India signs crucial pact with US on access to latest defence tech
Both sides etch new chapter in bilateral relations, signalling a deepening of defence and strategic ties
New Delhi: India and the US on Thursday etched a new chapter in bilateral relations, signalling a deepening of their defence and strategic partnership with the signing of a pact that allows India access to the latest in US technologies.
The two sides also said hotlines would be set up between the Indian defence minister and her US counterpart and the Indian foreign minister and her US counterpart. They agreed to hold a tri-services exercise next year between their forces, increase information-sharing on terrorists and upgrade interaction between the Indian military and the US military’s Central Command that deals with Pakistan and Afghanistan.
These decisions were taken at the first ever India-US “2+2” dialogue in New Delhi, which brought together India’s foreign and defence ministers, Sushma Swaraj and Nirmala Sitharaman, with US secretary of state Mike Pompeo and US defence secretary James Mattis.
The format was first agreed to last year, during a visit to the US by Indian Prime Minister Narendra Modi for a meeting with US President Donald Trump. It represents a significant upgradation in ties given that the US has a dialogue at such a level with only close allies Japan and Australia. India, on the other hand, has “2+2” dialogues at the secretary level with Japan and Australia and announced such talks with South Korea recently.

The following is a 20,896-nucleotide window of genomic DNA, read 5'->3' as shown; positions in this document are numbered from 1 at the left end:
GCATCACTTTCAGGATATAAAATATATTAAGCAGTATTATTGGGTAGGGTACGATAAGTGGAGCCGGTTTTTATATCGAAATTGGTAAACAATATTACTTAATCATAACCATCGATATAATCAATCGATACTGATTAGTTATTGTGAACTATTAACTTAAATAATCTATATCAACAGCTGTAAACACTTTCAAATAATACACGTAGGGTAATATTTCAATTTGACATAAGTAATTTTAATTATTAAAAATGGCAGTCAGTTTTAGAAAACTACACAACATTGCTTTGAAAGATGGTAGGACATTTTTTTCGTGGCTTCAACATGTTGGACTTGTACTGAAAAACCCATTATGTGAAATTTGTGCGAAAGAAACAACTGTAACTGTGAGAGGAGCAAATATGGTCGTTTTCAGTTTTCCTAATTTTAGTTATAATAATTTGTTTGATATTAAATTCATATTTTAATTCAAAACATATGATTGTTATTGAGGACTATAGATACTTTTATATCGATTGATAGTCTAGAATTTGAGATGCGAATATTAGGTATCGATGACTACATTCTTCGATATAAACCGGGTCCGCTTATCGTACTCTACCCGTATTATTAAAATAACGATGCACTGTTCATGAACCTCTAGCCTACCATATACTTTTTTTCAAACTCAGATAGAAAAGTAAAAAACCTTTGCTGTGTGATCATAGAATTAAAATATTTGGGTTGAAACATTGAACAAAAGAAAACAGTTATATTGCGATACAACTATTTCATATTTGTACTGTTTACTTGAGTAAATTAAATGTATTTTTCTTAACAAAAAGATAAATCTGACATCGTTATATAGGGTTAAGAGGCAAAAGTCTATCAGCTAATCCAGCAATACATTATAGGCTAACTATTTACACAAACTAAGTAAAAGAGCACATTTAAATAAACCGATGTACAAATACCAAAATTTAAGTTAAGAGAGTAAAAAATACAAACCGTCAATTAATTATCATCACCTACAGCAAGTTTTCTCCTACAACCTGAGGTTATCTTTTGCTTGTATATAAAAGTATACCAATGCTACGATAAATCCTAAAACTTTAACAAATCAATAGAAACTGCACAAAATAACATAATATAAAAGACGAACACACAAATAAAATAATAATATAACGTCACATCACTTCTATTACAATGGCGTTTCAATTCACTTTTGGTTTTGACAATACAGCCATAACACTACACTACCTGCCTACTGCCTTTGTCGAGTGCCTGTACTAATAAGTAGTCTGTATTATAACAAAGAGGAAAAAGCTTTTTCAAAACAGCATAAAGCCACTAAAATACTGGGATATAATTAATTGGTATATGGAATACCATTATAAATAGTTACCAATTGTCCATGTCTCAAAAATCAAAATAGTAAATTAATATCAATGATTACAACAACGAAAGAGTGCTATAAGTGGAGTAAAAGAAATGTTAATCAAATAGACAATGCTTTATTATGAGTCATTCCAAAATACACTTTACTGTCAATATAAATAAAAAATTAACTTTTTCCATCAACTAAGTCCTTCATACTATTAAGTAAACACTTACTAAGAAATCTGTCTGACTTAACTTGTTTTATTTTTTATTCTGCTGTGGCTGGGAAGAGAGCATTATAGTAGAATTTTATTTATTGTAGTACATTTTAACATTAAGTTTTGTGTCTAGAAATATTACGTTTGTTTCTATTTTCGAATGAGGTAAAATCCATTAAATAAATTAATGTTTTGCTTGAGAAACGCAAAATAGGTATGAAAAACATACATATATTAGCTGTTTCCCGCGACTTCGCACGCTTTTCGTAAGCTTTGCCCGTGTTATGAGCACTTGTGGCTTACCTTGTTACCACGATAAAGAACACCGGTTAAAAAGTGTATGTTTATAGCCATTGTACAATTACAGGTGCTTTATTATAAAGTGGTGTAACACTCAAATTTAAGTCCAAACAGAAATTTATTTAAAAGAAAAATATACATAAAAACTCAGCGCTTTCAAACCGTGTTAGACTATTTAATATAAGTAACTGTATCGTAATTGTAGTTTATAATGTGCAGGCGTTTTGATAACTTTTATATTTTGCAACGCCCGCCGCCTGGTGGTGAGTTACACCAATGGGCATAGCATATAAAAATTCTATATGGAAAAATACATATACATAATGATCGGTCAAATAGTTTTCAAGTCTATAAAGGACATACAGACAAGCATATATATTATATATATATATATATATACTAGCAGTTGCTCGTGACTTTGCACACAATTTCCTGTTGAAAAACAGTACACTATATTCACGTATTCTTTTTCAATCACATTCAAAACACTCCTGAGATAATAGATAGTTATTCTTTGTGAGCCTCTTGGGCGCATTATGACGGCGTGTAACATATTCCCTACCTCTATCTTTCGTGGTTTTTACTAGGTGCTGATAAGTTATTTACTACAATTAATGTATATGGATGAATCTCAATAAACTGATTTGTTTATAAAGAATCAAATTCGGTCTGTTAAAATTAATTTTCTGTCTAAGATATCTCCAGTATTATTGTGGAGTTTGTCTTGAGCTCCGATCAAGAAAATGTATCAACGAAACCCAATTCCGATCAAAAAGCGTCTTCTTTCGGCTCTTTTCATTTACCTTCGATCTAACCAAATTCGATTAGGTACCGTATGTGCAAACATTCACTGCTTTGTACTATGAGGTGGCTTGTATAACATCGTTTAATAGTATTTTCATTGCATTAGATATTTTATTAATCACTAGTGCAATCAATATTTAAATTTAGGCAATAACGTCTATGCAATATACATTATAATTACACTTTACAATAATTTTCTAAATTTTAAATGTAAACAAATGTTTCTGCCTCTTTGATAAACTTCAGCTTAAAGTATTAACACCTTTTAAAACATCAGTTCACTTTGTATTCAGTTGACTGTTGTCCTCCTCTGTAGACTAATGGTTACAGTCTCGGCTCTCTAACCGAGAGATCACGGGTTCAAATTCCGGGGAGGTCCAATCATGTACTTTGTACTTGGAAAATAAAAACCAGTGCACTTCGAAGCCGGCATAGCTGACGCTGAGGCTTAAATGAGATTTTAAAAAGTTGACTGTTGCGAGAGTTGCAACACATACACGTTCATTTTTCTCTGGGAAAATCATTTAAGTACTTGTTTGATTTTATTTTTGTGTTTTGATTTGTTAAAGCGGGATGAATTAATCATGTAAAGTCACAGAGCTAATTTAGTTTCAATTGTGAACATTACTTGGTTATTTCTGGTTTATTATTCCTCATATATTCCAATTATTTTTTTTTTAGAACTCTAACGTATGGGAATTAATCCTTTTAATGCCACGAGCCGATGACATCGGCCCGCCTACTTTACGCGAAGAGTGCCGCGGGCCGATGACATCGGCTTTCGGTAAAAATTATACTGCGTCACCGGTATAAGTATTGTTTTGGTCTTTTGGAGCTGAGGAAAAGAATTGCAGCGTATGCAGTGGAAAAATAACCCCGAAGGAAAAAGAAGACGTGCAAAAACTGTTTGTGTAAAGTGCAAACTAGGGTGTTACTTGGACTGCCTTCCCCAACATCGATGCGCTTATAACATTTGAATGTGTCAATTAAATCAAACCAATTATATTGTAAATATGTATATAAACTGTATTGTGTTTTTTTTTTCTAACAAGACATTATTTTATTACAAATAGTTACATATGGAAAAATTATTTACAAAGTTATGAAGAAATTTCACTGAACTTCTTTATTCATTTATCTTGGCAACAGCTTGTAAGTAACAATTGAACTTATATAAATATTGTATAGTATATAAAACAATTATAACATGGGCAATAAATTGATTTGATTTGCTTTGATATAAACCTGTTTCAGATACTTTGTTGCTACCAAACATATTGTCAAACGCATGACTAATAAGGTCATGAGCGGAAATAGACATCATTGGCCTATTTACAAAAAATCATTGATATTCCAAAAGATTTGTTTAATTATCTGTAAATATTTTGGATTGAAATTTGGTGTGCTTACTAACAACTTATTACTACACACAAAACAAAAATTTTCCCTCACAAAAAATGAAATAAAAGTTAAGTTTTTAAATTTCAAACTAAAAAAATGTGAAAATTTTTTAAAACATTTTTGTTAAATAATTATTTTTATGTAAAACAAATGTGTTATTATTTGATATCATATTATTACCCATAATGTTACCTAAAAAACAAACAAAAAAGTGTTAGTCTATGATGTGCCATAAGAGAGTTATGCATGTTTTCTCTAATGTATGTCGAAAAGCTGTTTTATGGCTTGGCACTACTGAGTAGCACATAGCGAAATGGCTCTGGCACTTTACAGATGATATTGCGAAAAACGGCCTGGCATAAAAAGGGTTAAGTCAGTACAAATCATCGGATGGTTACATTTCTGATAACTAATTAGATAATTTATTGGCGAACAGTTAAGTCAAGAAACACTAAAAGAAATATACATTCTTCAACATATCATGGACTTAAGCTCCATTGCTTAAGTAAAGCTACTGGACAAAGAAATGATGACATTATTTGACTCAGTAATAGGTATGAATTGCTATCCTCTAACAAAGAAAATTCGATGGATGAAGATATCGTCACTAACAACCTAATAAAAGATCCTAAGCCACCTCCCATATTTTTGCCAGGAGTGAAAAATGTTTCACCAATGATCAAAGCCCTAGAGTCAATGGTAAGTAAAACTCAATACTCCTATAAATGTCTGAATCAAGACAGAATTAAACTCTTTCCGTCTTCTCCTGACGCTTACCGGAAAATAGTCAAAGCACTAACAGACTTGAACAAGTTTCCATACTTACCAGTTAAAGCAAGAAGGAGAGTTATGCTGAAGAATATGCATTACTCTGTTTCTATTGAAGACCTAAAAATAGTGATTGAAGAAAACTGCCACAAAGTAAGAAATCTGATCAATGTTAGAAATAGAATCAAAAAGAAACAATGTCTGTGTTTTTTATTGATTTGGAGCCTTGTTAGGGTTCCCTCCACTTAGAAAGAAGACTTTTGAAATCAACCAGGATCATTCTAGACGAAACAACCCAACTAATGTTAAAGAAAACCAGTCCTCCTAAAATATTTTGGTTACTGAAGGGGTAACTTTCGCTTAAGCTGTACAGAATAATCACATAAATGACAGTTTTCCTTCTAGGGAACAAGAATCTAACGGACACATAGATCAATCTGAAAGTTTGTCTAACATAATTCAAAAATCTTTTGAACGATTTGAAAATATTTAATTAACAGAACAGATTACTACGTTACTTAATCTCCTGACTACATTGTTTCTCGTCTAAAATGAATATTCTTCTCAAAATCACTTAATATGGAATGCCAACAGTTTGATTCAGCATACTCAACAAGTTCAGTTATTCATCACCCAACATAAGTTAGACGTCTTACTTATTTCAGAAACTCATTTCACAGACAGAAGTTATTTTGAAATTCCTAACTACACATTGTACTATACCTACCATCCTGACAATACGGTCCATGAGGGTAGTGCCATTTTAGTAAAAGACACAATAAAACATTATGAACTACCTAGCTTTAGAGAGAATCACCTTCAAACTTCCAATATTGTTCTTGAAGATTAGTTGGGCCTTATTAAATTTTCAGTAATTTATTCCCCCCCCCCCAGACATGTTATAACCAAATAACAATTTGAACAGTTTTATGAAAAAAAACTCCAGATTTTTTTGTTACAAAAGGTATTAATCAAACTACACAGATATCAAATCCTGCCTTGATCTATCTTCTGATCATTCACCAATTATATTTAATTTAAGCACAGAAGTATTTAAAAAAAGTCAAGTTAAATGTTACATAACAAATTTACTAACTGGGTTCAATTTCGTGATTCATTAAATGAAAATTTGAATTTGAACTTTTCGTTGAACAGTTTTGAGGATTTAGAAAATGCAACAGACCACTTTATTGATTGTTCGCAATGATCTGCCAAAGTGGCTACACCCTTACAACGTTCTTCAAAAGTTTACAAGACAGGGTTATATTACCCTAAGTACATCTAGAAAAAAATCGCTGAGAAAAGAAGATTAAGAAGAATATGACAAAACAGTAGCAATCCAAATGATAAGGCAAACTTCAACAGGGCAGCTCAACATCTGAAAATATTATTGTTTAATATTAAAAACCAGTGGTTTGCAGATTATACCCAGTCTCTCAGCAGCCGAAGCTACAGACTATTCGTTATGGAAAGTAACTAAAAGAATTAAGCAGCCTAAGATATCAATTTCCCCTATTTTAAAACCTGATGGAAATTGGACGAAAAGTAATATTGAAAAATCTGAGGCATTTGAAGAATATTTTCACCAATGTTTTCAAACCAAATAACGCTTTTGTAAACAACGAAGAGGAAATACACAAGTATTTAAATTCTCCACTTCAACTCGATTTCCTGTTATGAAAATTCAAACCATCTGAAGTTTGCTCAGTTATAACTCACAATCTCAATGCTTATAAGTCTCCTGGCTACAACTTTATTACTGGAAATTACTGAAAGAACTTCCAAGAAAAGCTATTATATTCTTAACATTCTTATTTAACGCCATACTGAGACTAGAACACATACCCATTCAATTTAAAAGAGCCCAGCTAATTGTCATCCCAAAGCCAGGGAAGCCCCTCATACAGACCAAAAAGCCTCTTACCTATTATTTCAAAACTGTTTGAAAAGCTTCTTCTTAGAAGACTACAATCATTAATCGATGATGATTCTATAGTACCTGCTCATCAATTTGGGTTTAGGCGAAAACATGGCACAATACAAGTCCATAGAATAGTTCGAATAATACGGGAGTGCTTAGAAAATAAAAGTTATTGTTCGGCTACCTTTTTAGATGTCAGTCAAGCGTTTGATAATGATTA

However, the significant event on Thursday was the signing of the Communications Compatibility and Security Agreement, which is one the four foundational agreements that the US signs with allies and close partners to facilitate interoperability between militaries. The pact signed on Thursday is an India-specific version that allows New Delhi to procure encrypted communication systems from the US for military platforms like the C-17, C-130 and P-8Is. The pact “will facilitate access to advanced defence systems and enable India to optimally utilize its existing US-origin platforms,” according to a joint statement.
Swaraj said India and the US “agreed to work together to secure India’s membership of the Nuclear Suppliers Group (NSG) at the earliest.”
With the 2008 Mumbai attacks marking a decade this year, “we recognized the importance of justice and retribution for the masterminds behind this terrorist attack”, Swaraj said, adding that India supported Trump’s South Asia Policy that calls for Pakistan to stop its policy of supporting cross-border terrorism.
On the US Congress considering a raft of bills looking at cutting the numbers of the H-1B visas used extensively by Indian software professionals, Swaraj said she hoped the US would implement a “non-discriminatory” and “predictable” visa regime “given its high impact on innovation, competitiveness and people-to-people partnership”.
Pompeo said the “2+2” talks were “forward looking.” The US would continue to practise “partnership economics with India and other countries” in the region, he said, adding that he hoped a pact would be finalized with Westinghouse for it to supply nuclear power plants to India.
Pompeo added that “India and the United States...should continue to ensure the freedom of the seas and the skies; uphold the peaceful resolution of territorial maritime disputes; promote market-based economics; support good governance, fundamental rights, and liberties; and prevent external economic coercion.”
India and the US would continue discussions on New Delhi reducing oil imports from Iran, said people familiar with the developments. The US was also not likely to raise objections to India buying the S-400 air defence system from Russia, one of the people mentioned above said.
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